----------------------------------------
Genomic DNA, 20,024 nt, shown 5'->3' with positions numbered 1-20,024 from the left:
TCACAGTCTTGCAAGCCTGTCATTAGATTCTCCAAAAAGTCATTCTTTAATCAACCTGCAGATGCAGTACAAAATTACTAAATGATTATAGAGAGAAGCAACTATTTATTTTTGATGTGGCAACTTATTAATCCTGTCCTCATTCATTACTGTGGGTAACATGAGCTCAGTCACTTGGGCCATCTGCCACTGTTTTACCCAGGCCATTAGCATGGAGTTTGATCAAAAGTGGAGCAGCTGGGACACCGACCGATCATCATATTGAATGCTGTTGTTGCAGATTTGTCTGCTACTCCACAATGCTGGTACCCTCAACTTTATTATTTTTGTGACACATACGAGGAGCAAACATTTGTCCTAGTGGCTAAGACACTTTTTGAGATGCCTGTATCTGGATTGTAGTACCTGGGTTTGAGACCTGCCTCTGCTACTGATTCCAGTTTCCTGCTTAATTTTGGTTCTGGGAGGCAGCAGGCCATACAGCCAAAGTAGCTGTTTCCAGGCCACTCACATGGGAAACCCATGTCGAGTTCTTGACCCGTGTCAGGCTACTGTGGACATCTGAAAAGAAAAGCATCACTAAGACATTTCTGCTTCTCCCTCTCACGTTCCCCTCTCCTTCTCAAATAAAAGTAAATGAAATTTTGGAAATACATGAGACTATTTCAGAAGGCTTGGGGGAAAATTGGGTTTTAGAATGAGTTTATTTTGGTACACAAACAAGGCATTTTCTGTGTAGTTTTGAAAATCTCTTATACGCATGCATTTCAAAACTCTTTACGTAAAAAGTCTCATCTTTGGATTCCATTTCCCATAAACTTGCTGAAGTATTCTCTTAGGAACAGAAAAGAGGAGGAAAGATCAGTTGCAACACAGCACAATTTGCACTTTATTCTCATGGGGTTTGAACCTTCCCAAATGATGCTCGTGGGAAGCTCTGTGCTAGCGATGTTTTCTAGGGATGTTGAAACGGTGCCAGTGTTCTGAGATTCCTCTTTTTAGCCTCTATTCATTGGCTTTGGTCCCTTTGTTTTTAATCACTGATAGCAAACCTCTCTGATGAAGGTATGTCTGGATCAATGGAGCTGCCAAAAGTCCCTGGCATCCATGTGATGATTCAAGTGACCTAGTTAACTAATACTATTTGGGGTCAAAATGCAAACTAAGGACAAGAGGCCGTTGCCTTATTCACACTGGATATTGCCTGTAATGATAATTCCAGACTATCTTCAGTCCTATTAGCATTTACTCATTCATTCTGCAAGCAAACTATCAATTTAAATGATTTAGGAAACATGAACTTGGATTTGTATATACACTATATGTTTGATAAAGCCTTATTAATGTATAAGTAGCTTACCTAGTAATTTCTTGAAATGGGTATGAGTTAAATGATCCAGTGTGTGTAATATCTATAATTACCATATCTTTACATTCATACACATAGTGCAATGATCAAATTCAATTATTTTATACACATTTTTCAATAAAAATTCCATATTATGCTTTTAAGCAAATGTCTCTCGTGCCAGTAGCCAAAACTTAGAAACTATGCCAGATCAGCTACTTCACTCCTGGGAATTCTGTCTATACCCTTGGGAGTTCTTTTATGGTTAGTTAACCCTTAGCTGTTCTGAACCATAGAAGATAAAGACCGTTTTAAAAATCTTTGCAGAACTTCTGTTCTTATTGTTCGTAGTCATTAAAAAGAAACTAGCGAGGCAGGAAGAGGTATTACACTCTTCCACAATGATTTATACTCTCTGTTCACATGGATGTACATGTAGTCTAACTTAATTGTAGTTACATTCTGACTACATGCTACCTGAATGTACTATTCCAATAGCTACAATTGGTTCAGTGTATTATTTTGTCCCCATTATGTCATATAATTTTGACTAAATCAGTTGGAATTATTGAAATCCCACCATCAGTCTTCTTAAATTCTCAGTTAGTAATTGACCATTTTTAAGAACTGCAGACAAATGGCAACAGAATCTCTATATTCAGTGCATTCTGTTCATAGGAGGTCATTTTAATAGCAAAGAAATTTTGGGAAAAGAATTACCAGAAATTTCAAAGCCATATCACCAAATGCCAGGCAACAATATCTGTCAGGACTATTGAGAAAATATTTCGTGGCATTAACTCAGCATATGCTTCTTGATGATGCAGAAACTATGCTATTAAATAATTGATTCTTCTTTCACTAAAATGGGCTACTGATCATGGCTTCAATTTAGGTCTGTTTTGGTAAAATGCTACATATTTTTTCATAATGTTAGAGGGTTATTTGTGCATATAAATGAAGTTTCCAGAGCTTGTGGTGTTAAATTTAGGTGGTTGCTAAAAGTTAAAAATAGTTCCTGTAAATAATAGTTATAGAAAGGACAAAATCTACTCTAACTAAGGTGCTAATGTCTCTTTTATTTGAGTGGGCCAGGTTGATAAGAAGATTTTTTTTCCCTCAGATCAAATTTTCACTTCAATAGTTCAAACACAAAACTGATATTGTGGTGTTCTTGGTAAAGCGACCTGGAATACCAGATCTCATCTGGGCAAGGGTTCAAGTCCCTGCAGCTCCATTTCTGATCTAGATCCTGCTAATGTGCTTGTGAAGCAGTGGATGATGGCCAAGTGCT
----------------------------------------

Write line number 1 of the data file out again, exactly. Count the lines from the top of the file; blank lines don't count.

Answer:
Genomic DNA, 20,024 nt, shown 5'->3' with positions numbered 1-20,024 from the left: